Facebook’s facial recognition tool faces class action suit over mishandling biometric data
Facebook's misuse of their users' biometric information could potentially amount to billions of dollars in damages after a federal judge greenlighted an Illinois class action suit against the firm’s facial recognition feature.
Facebook violated an Illinois state law by improperly using their photo-scanning and facial recognition technologies and storing biometric data without their users' consent, a federal judge in California ruled on Monday, after reviewing a 2015 claim made against Facebook by three Illinois plaintiffs.
In his ruling, US District Judge James Donato determined that the “claims are sufficiently cohesive to allow for a fair and efficient resolution on a class basis.” The judge also noted that there is enough evidence to suggest that Facebook violated the Illinois Biometric Information Privacy Act (BIPA), enacted in 2008, which forbids companies from profiting from a person’s biometric information.
Now, millions of Facebook users in the state of Illinois can seek up to $5,000 for each time the company's “Tag Suggestions” feature was used to mark them in a photo without their explicit consent. The class suit can accommodate all “Facebook users located in Illinois for whom Facebook created and stored a face template after June 7, 2011,” the judge noted.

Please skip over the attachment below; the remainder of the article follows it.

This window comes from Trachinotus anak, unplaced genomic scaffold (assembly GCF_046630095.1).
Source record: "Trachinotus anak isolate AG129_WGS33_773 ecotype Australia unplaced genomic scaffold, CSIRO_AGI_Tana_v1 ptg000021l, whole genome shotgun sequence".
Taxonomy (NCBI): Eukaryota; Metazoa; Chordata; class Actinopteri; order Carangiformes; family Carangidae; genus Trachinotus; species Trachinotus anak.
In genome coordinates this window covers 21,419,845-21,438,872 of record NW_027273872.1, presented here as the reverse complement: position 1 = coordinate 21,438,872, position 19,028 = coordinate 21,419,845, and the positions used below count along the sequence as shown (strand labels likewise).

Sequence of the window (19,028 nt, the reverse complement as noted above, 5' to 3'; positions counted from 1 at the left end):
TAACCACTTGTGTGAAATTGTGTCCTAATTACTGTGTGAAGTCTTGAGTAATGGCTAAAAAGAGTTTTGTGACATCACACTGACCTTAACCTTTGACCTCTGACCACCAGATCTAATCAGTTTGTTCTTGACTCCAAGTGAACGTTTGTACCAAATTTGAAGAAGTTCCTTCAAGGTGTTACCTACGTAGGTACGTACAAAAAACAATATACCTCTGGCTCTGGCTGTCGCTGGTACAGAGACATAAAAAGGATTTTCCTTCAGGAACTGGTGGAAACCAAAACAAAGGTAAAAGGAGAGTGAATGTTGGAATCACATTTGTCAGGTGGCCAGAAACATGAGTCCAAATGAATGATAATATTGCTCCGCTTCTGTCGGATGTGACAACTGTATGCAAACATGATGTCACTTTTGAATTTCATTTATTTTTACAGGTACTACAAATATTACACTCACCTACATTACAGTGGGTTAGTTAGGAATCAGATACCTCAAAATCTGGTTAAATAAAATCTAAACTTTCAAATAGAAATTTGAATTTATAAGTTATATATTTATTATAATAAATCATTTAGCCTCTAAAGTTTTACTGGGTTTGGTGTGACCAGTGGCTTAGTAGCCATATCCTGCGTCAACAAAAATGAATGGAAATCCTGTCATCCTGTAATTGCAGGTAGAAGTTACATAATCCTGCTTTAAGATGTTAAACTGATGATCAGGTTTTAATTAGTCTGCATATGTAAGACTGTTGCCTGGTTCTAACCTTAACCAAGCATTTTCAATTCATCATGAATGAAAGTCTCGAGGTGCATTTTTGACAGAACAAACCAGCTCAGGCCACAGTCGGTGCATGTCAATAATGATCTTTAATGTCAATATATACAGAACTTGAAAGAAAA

Facebook, which tried to get the case thrown out, said it was reviewing the ruling. “We continue to believe the case has no merit and will defend ourselves vigorously,” the company said in a statement.
Monday’s ruling will likely impact the Silicon Valley giant, which has already lost billions of dollars in wake of the Cambridge Analytica scandal, where some 87 million Facebook users had their personal data ‘mishandled’ and shared with a third party.
“As more people become aware of the scope of Facebook’s data collection and as consequences begin to attach to that data collection, whether economic or regulatory, Facebook will have to take a long look at its privacy practices and make changes consistent with user expectations and regulatory requirements,” Shawn Williams, the plaintiffs' attorney, told Bloomberg.
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